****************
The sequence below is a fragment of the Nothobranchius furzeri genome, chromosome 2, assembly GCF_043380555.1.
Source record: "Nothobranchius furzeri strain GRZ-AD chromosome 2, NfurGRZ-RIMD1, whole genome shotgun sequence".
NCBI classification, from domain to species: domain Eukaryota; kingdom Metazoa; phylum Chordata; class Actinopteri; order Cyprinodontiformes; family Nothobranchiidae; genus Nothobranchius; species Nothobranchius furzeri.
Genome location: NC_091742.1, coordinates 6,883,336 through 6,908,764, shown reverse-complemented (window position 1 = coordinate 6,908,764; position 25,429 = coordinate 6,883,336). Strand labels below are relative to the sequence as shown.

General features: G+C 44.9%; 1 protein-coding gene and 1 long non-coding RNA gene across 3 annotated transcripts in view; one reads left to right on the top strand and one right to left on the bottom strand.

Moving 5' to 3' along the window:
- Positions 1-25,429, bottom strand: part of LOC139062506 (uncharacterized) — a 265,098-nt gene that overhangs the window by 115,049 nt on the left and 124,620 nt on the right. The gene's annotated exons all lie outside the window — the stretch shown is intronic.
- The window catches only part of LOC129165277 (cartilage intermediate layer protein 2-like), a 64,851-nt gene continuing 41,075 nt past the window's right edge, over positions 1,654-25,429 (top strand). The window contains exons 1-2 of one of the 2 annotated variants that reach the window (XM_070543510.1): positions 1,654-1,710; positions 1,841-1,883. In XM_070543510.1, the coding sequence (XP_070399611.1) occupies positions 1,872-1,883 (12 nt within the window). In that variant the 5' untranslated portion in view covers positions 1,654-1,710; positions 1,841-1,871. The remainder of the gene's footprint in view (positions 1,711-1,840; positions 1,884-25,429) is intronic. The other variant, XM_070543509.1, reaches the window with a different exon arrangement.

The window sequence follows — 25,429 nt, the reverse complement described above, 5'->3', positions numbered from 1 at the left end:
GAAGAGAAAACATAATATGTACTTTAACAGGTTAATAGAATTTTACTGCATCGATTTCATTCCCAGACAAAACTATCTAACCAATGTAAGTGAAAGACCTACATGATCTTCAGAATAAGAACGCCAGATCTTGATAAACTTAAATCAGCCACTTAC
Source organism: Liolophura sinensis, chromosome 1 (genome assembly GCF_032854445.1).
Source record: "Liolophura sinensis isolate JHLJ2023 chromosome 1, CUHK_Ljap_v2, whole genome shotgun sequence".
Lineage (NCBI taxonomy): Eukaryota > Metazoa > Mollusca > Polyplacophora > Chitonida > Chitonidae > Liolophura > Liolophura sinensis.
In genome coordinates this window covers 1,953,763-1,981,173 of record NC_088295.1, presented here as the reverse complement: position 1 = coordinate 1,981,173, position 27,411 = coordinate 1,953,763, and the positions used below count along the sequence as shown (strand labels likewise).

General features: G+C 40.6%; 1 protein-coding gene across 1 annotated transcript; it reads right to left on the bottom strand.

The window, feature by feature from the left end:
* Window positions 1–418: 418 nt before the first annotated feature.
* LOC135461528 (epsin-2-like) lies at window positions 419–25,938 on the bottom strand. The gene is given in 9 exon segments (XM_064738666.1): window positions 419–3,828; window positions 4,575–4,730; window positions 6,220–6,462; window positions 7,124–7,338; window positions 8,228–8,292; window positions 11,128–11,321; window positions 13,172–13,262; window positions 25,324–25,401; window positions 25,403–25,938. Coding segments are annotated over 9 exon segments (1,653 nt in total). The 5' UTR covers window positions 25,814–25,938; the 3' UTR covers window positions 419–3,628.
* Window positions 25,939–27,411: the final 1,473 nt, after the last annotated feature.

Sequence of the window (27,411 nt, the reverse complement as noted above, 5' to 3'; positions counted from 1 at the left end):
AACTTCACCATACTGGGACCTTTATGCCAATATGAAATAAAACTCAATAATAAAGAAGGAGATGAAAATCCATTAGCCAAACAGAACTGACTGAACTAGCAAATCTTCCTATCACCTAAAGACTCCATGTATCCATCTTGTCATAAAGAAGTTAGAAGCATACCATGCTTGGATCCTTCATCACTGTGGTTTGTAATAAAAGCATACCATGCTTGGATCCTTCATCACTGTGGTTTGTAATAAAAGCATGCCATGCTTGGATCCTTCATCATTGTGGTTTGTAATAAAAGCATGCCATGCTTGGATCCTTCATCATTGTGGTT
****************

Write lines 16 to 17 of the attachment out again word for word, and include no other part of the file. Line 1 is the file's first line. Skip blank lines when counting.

The window, feature by feature from the left end:
* Window positions 1–418: 418 nt before the first annotated feature.